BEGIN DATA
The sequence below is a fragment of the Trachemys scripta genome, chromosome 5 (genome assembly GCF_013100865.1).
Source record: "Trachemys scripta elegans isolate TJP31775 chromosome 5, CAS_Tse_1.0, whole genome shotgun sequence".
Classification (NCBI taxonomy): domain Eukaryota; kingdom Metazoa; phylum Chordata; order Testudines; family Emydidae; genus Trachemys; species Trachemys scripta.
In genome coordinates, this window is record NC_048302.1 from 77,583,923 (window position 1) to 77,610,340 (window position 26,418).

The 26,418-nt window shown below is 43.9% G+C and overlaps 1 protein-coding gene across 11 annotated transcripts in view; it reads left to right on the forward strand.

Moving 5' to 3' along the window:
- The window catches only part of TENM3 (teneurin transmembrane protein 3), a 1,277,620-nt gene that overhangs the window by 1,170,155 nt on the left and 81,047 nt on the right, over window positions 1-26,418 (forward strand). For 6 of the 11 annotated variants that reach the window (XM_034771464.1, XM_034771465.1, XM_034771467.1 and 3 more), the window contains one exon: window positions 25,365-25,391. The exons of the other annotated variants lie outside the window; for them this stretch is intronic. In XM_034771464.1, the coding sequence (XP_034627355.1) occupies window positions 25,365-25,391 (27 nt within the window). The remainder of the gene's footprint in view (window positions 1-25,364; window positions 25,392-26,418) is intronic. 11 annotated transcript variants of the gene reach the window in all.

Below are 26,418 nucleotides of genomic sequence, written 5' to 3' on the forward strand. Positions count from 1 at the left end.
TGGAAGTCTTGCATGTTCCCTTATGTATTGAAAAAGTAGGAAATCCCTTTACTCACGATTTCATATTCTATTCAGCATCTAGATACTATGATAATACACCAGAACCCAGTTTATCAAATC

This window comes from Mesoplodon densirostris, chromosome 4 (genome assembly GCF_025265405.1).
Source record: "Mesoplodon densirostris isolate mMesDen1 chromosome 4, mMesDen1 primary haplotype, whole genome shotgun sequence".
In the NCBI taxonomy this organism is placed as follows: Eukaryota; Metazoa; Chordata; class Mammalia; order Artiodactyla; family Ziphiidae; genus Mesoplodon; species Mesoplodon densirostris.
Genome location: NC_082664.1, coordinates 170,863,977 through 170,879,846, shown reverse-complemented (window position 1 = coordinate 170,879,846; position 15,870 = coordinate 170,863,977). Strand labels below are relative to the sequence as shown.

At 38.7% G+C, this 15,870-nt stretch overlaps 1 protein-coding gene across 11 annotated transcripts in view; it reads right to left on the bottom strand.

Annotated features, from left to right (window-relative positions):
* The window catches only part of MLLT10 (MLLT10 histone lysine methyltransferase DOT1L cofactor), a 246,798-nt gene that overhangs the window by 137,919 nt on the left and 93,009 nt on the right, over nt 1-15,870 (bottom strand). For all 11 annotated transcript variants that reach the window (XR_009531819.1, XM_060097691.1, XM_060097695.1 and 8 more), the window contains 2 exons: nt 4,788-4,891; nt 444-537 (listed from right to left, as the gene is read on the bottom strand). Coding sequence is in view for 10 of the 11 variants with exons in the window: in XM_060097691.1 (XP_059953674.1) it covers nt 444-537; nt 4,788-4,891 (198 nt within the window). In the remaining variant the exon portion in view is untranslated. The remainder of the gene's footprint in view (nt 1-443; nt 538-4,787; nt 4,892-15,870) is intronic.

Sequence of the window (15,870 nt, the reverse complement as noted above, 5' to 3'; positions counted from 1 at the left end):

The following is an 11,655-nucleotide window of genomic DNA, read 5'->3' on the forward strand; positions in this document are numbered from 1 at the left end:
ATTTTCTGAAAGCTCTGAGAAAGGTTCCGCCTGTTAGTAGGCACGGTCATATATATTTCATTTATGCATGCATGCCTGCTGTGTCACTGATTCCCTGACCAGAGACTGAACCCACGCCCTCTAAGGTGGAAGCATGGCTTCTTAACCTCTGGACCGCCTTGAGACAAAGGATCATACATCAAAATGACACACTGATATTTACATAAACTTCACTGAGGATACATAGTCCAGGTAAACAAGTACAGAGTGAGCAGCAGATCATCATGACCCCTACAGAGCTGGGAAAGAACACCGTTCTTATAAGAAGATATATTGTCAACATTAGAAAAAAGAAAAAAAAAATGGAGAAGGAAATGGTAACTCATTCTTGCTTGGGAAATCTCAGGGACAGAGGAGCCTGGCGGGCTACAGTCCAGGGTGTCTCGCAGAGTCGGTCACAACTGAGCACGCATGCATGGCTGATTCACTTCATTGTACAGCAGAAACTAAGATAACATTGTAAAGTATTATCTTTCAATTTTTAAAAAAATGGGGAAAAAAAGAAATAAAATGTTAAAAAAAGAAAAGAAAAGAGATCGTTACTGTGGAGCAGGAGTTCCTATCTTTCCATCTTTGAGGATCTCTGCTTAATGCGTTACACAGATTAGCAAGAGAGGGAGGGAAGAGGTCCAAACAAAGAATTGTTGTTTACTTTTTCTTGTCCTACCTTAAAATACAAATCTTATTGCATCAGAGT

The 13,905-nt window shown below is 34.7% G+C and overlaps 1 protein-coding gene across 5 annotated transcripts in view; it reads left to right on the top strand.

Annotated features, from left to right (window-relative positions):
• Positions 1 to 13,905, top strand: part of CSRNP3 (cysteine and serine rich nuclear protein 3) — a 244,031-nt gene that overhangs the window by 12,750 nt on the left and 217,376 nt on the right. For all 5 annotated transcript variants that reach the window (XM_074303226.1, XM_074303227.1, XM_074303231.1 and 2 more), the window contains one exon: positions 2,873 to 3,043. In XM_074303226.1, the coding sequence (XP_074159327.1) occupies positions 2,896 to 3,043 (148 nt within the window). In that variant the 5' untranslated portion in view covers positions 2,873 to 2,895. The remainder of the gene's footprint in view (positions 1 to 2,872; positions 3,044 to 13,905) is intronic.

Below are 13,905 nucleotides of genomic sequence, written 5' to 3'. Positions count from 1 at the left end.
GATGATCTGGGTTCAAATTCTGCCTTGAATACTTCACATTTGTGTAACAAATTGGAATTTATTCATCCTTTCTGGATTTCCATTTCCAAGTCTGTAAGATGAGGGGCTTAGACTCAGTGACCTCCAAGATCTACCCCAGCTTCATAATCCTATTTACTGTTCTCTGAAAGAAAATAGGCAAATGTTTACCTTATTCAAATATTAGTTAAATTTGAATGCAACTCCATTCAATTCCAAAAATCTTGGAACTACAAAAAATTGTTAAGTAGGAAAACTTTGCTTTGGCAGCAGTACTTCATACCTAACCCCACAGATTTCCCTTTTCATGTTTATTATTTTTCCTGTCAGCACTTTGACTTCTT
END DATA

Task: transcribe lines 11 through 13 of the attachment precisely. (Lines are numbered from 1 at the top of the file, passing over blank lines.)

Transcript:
Source record: "Mesoplodon densirostris isolate mMesDen1 chromosome 4, mMesDen1 primary haplotype, whole genome shotgun sequence".
In the NCBI taxonomy this organism is placed as follows: Eukaryota; Metazoa; Chordata; class Mammalia; order Artiodactyla; family Ziphiidae; genus Mesoplodon; species Mesoplodon densirostris.
Genome location: NC_082664.1, coordinates 170,863,977 through 170,879,846, shown reverse-complemented (window position 1 = coordinate 170,879,846; position 15,870 = coordinate 170,863,977). Strand labels below are relative to the sequence as shown.